In some trial-and-error testing using the following two statements:

iabbrev <buffer> return NONONON
autocmd FileType python :iabbrev <buffer> return YESYESYES

It looks like regardless of specificity, the vimrc will always use the first item encountered. That is, when I open a python file and type in return, it will give me NONONON. is this a correct understanding? Are there ever any times when a later or more specific item is used, or is it always the first-encountered value used for all commands and such? Where could I find more information on the 'order of how variables are set in the vimrc and such' ?

1 Answer 1


Don't directly define buffer restricted mappings, abbreviations, commands, variables... in the .vimrc. They'll only apply to the first buffer: the one which is active when the .vimrc is loaded.

Filetype/syntax related events are triggered after the startup routine described in :h startup

  • thanks -- when would someone want to use the <buffer> restriction then? I've been following along to Vimscript the hard way and almost all mapping examples use that.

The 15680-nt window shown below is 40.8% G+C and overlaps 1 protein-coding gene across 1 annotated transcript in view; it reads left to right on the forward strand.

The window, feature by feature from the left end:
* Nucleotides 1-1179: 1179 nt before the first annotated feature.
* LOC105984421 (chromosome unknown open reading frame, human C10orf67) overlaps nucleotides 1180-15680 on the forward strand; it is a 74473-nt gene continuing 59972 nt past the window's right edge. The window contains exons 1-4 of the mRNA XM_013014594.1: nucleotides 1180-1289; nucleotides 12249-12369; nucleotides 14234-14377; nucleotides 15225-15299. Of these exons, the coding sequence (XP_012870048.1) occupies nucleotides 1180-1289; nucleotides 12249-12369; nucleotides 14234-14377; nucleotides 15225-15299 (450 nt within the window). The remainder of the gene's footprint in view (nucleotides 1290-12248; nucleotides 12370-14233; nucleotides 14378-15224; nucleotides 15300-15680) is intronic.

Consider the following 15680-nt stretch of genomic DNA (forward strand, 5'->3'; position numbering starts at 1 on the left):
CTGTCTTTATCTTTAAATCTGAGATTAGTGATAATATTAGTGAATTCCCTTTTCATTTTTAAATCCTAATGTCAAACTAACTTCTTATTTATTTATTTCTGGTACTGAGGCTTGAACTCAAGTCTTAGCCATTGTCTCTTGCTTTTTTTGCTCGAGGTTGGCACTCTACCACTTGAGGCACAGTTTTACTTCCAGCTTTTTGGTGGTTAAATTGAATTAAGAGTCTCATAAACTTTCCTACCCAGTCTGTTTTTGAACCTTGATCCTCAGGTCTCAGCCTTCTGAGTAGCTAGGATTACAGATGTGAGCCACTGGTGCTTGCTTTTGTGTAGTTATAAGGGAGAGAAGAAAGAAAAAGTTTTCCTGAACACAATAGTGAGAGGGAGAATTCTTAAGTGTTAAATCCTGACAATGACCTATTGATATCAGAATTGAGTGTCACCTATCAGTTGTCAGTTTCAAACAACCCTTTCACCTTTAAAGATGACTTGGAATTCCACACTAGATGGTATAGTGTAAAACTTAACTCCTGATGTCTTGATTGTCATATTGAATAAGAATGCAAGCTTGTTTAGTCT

– David542
    Commented Jun 11, 2020 at 23:16
  • In ftplugins, or in local vimrc. I'd recommend to avoid using autocommands for defining ft-specific things: they don't scale well IMO, prefer ftplugins instead. Commented Jun 11, 2020 at 23:22
  • thank you. Is the second command I've listed in my question an example of an ftplugin or does it literally have to be a file in that folder?
    – David542
    Commented Jun 12, 2020 at 4:15
  • ftplugins are files. Vim already has FileType autocommands that automatically load these files. Commented Jun 12, 2020 at 9:41

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